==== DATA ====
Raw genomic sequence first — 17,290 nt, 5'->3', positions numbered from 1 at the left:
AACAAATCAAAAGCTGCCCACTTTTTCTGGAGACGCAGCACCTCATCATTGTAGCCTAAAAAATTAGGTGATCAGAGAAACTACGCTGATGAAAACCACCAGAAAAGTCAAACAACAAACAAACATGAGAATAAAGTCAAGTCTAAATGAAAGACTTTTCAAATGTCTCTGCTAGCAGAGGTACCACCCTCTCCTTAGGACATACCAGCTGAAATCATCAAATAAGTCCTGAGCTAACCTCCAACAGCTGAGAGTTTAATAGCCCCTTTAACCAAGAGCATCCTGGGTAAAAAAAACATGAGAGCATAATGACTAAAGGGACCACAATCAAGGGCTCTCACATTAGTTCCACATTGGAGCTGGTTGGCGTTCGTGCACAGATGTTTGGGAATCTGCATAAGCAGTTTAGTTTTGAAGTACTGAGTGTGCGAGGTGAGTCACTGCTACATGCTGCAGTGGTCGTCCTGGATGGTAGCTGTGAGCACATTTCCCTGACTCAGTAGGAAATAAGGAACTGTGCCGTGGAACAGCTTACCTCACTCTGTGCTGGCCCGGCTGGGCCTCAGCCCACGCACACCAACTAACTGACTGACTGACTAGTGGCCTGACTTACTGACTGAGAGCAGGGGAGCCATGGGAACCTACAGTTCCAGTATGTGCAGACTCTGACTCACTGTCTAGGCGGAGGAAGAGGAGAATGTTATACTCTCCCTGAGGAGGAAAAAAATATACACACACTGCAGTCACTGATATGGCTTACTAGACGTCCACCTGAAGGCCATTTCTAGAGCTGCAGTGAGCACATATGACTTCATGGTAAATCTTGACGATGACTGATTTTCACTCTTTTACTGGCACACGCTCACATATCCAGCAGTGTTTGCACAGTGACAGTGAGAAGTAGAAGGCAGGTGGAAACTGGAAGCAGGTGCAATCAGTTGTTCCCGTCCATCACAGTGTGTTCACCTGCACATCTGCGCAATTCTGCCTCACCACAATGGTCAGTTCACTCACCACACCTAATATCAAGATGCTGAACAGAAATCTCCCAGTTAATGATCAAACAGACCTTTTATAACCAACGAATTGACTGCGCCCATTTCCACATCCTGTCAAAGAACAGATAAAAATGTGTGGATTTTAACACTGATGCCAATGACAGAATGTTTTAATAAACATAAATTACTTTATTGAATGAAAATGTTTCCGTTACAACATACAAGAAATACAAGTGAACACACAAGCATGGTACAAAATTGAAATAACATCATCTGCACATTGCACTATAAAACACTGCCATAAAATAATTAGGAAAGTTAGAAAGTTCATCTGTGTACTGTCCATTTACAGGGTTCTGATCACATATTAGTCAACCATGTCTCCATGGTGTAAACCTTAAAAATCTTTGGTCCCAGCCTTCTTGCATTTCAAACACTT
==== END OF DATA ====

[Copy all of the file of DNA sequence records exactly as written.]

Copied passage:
Raw genomic sequence first — 17,290 nt, 5'->3', positions numbered from 1 at the left:
AACAAATCAAAAGCTGCCCACTTTTTCTGGAGACGCAGCACCTCATCATTGTAGCCTAAAAAATTAGGTGATCAGAGAAACTACGCTGATGAAAACCACCAGAAAAGTCAAACAACAAACAAACATGAGAATAAAGTCAAGTCTAAATGAAAGACTTTTCAAATGTCTCTGCTAGCAGAGGTACCACCCTCTCCTTAGGACATACCAGCTGAAATCATCAAATAAGTCCTGAGCTAACCTCCAACAGCTGAGAGTTTAATAGCCCCTTTAACCAAGAGCATCCTGGGTAAAAAAAACATGAGAGCATAATGACTAAAGGGACCACAATCAAGGGCTCTCACATTAGTTCCACATTGGAGCTGGTTGGCGTTCGTGCACAGATGTTTGGGAATCTGCATAAGCAGTTTAGTTTTGAAGTACTGAGTGTGCGAGGTGAGTCACTGCTACATGCTGCAGTGGTCGTCCTGGATGGTAGCTGTGAGCACATTTCCCTGACTCAGTAGGAAATAAGGAACTGTGCCGTGGAACAGCTTACCTCACTCTGTGCTGGCCCGGCTGGGCCTCAGCCCACGCACACCAACTAACTGACTGACTGACTAGTGGCCTGACTTACTGACTGAGAGCAGGGGAGCCATGGGAACCTACAGTTCCAGTATGTGCAGACTCTGACTCACTGTCTAGGCGGAGGAAGAGGAGAATGTTATACTCTCCCTGAGGAGGAAAAAAATATACACACACTGCAGTCACTGATATGGCTTACTAGACGTCCACCTGAAGGCCATTTCTAGAGCTGCAGTGAGCACATATGACTTCATGGTAAATCTTGACGATGACTGATTTTCACTCTTTTACTGGCACACGCTCACATATCCAGCAGTGTTTGCACAGTGACAGTGAGAAGTAGAAGGCAGGTGGAAACTGGAAGCAGGTGCAATCAGTTGTTCCCGTCCATCACAGTGTGTTCACCTGCACATCTGCGCAATTCTGCCTCACCACAATGGTCAGTTCACTCACCACACCTAATATCAAGATGCTGAACAGAAATCTCCCAGTTAATGATCAAACAGACCTTTTATAACCAACGAATTGACTGCGCCCATTTCCACATCCTGTCAAAGAACAGATAAAAATGTGTGGATTTTAACACTGATGCCAATGACAGAATGTTTTAATAAACATAAATTACTTTATTGAATGAAAATGTTTCCGTTACAACATACAAGAAATACAAGTGAACACACAAGCATGGTACAAAATTGAAATAACATCATCTGCACATTGCACTATAAAACACTGCCATAAAATAATTAGGAAAGTTAGAAAGTTCATCTGTGTACTGTCCATTTACAGGGTTCTGATCACATATTAGTCAACCATGTCTCCATGGTGTAAACCTTAAAAATCTTTGGTCCCAGCCTTCTTGCATTTCAAACACTT